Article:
action indeed is the sole medium of expression for ethics, the personhood sham continues, legislating for the 99 percent

Doing the Ethical Thing May Be Right, but It Isn’t Automatic

As much as we would like to think that, put on the spot, we would do the right — and perhaps even heroic — thing, research has shown that that usually isn’t true.

“People are routinely more willing to be critical of others’ ethics than of their own,” said Francesca Gino, an associate professor at Harvard Business School, and two other authors in the journal article “See No Evil: When We Overlook Other People’s Unethical Behavior.” The article appeared as a chapter in the book “Social Decision Making” (Psychology Press, 2009). “People believe they are more honest and trustworthy than others and they try harder to do good.”

 

One of the experiments in ethics Tugend references is the Stanley Milgram in the early 1960s. That experiment attempted to find an explanation as to why or how mass lapses of ethics, as in the Nazi death camps could happen. Milgram found that people were willing to inflect pain on others ( the subjects were led to believe they were applying electric shocks for each wrong answer to a list of questions) if authority figures said that it was OK to do so. Many people were troubled by the fake screams of the victims, though most proceeded with the shocks anyway. If they said they wanted to stop the experiment supervisor would give them three prompts – Please continue.The experiment requires that you continue. It is absolutely essential that you continue. You have no other choice, you must go on. – Most of the participants would continue. There were some ethical issues with the experiment itself, even though no one was actually electrically shocked, many of the participant did suffer from emotional trauma. Astounding to me was that some of the participants said they continued because they did not want to be rude to the person ( the authority figure) conducting the experiment.

There is a link to this paper which goes into how unethical behavior can become the norm - When misconduct goes unnoticed: The acceptability of gradual erosion in others’ unethical behavior (pdf). Just one paragraph from the introduction,

Four laboratory studies show that people are more likely to accept others’ unethical behavior when ethical degradation occurs slowly rather than in one abrupt shift. Participants served in the role of watchdogs charged with catching instances of cheating. The watchdogs in our studies were less likely to criticize the actions of others when their behavior eroded gradually, over time, rather than in one abrupt shift. We refer to this phenomenon as the slippery-slope effect. Our studies also demonstrate that at least part of this effect can be attributed to implicit biases that result in a failure to notice ethical erosion when it occurs slowly. Broadly, our studies provide evidence as to when and why people accept cheating by others and examine the conditions under which the slippery-slope effect occurs. (emphasis mine)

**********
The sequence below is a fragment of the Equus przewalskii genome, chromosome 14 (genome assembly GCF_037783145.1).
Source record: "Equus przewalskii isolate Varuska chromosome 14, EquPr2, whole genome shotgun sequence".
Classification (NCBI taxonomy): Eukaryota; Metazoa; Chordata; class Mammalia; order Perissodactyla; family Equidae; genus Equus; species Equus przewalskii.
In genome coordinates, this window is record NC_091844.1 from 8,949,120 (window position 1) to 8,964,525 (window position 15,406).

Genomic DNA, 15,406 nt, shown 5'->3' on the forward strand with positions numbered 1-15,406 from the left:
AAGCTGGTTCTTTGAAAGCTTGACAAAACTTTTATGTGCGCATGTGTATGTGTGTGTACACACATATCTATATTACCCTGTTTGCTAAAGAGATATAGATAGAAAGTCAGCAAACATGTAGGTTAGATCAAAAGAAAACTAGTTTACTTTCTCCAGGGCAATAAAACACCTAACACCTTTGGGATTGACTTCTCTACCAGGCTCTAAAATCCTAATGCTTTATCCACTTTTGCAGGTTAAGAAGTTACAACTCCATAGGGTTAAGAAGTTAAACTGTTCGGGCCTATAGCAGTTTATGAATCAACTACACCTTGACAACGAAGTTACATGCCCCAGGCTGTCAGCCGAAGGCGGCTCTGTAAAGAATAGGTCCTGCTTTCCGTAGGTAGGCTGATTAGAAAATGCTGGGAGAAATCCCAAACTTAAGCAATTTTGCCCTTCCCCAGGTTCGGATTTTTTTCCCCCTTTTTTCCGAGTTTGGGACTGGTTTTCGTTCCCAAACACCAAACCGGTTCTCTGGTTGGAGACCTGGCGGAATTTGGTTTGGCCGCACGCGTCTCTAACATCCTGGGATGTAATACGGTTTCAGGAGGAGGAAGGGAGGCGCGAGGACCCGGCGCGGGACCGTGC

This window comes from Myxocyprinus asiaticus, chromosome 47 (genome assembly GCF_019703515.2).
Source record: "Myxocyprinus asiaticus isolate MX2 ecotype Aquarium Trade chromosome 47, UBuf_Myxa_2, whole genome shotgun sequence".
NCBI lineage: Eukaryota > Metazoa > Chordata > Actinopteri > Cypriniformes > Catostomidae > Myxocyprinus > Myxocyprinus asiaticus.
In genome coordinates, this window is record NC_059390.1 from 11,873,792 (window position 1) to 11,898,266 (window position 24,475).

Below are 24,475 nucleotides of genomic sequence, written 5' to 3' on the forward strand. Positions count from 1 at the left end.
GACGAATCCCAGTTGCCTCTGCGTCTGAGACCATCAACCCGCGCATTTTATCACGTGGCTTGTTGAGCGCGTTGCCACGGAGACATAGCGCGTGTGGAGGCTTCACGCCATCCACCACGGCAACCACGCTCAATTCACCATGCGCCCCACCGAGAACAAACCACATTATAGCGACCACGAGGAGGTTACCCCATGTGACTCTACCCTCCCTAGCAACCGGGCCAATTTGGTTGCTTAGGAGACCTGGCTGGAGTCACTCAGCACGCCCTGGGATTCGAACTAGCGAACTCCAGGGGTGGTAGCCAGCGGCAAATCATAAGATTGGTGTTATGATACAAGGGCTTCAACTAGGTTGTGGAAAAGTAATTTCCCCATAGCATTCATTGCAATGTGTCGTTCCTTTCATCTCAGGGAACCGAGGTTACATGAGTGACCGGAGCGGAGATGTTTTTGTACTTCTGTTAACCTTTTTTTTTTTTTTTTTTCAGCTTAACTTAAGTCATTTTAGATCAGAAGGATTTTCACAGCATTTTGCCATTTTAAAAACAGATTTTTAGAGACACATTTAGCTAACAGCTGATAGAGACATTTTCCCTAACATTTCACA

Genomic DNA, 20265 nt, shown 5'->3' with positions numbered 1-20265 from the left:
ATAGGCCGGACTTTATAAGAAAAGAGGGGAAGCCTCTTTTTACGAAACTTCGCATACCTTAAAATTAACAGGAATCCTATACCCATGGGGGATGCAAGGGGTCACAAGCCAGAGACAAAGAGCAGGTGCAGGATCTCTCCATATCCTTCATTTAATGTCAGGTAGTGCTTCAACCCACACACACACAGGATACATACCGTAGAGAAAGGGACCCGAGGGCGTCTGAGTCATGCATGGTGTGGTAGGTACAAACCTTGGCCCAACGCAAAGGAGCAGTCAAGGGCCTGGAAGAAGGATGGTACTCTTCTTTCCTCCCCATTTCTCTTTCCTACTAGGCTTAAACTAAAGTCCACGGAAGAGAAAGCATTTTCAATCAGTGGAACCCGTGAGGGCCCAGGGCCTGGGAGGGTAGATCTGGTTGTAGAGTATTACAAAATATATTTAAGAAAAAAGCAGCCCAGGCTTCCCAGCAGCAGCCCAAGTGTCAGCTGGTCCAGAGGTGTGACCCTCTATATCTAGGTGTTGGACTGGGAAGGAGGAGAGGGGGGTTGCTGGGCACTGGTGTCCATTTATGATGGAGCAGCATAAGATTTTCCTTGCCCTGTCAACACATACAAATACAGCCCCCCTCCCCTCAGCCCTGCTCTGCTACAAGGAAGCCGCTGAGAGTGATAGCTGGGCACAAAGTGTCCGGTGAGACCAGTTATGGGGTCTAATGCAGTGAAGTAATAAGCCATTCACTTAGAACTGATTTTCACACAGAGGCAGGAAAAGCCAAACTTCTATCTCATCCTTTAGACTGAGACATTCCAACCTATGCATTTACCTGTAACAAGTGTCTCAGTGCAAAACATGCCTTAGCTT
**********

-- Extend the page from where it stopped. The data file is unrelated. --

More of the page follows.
Even though I am already familiar with these studies including the Philip G. Zimbardo experiments at Stanford University in the Stanford Prison Experiment where students very quickly engaged in sadistic behavior towards pretend prisoners – reading about how easily and quickly morality breaks down is depressing. There is hope. In the Milgram experiment a few did refuse to continue. In addition Professor Zimbardo has set up the Heroic Imagination Project, already implemented in a few California schools. The project’s aim is to teach people how they can act individually to be cognizant of ethically compromising situations and still do the right thing.

One of the aspects of societal, governmental or corporate culture that weighs against acting ethically is how groups respond to whistle-blowers – the example they use in the NYT article. In most cultures people grow up with the peer pressure attached to being a “rat” or a tattletale. I was amazed at once hearing a grown man who was harassing an employee call someone a rat for reporting his behavior to upper management. Like most people I let some everyday behavior slide as long as no one is getting hurt, but when you report someone for being threatening, trying to intimidate someone, you’re not a rat, you’re a decent human being. One of the things discovered in a study by some Australian researchers (When groups are wrong and deviants are right*) is that we say we admire people who stand up for the right thing, but in actual practice a peer group ( co-workers, students, police, politicians) can be hostile toward the person who went against the prevailing group behavior. People might respect rats and whistle-blowers, but not like them or feel uncomfortable around them.

“Action indeed is the sole medium of expression for ethics.” – Jane Addams

“A man without ethics is a wild beast loosed upon this world.” – Albert Camus

*Deviant as used here is in the classical sociological definition of any behavior which has been deemed different from norms established by the group. If you lived in a small village in 1649 and did not attend church services on Sunday that would have made you a deviant within that group.

pond reflection autumn colors wallpaper

Personhood Proponents To Rebrand, Revamp Effort

Anti-abortion forces are pushing ahead with the so-called personhood initiatives, despite suffering defeat in Mississippi, where a mostly conservative electorate soundly rejected the notion that life should begin at conception. The group, Personhood USA, plans to hold a press conference later today to announce their renewed efforts to pursue personhood amendments in Colorado, Oregon, and Montana…